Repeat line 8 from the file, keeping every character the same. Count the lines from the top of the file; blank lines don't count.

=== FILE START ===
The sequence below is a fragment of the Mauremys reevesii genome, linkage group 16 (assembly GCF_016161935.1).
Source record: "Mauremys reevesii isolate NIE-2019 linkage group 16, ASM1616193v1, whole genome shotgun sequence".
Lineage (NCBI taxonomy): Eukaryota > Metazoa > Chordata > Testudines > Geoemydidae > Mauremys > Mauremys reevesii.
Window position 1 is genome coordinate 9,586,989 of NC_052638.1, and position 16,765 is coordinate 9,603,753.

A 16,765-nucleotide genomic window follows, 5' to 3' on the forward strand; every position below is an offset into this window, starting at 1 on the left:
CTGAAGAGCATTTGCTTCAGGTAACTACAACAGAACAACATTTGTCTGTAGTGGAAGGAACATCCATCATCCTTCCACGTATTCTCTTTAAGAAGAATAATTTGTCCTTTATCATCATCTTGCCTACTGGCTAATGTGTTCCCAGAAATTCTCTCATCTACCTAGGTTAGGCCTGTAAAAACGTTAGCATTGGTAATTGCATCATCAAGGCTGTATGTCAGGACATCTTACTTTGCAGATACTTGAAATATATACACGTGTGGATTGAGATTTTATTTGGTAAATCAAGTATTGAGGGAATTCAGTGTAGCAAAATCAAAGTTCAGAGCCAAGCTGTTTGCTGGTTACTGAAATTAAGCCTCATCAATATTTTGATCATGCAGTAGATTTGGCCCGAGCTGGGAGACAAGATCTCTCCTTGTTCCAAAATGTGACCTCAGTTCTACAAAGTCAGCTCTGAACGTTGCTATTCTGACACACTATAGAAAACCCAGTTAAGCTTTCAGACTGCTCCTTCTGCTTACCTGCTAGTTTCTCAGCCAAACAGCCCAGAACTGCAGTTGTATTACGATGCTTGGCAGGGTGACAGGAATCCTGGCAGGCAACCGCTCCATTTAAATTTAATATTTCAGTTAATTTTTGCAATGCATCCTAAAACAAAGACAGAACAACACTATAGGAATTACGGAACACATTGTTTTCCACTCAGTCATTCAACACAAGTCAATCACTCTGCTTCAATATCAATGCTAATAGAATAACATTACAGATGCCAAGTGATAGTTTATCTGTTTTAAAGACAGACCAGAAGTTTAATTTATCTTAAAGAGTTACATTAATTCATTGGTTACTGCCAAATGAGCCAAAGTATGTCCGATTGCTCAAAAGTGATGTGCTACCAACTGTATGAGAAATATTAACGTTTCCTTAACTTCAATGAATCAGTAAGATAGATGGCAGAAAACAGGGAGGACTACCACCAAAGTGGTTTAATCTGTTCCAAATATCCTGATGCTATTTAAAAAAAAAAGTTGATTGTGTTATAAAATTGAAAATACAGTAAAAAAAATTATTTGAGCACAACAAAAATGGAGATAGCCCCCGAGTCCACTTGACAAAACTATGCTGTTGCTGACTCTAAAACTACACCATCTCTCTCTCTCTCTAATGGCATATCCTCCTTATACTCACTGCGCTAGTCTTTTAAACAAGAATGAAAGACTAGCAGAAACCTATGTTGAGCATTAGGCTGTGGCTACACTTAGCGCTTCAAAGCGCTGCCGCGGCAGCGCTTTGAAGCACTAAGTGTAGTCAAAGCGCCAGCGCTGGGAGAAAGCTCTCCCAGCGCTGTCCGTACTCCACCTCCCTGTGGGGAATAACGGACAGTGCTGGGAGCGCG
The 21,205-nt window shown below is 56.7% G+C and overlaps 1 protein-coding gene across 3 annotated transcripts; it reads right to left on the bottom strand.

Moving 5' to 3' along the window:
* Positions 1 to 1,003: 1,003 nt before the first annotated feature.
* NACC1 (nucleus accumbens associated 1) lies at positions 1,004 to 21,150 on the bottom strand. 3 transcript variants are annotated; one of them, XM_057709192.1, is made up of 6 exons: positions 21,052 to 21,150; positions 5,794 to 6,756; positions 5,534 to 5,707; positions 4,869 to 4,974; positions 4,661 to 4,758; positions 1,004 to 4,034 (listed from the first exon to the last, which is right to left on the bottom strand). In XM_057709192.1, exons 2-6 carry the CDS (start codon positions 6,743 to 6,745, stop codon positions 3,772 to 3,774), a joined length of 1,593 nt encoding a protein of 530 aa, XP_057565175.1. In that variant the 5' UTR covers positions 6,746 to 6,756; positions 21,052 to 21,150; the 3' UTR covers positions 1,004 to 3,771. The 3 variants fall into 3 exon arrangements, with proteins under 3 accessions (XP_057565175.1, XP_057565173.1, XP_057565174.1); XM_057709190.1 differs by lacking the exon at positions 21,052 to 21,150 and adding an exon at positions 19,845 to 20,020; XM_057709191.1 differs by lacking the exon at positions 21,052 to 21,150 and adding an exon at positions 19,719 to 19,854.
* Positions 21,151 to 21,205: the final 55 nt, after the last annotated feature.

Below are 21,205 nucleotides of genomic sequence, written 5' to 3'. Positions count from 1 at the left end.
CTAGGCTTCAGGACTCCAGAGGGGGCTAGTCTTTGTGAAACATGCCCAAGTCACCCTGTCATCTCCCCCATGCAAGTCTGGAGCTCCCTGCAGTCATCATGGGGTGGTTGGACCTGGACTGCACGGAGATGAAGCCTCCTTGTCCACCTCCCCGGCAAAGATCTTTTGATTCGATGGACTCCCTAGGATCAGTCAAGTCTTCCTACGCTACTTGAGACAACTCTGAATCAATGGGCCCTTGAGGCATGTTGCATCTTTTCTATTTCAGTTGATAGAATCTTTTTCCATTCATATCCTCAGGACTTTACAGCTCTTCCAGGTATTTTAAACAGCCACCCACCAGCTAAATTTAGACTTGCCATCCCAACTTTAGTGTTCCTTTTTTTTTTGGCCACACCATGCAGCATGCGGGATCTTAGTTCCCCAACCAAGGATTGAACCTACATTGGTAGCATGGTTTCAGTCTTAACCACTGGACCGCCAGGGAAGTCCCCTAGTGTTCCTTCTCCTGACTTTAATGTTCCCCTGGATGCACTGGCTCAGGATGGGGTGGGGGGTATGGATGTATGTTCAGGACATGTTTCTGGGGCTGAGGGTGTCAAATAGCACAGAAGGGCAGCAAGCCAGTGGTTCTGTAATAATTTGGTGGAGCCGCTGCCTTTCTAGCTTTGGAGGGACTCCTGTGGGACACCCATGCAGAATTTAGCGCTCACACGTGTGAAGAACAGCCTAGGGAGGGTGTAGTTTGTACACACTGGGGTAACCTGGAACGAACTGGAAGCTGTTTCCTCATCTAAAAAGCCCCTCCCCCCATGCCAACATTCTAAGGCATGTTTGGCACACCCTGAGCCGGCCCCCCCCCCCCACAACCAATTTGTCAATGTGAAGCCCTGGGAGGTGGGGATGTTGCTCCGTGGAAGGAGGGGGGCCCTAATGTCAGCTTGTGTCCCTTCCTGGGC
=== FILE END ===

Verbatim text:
Moving 5' to 3' along the window: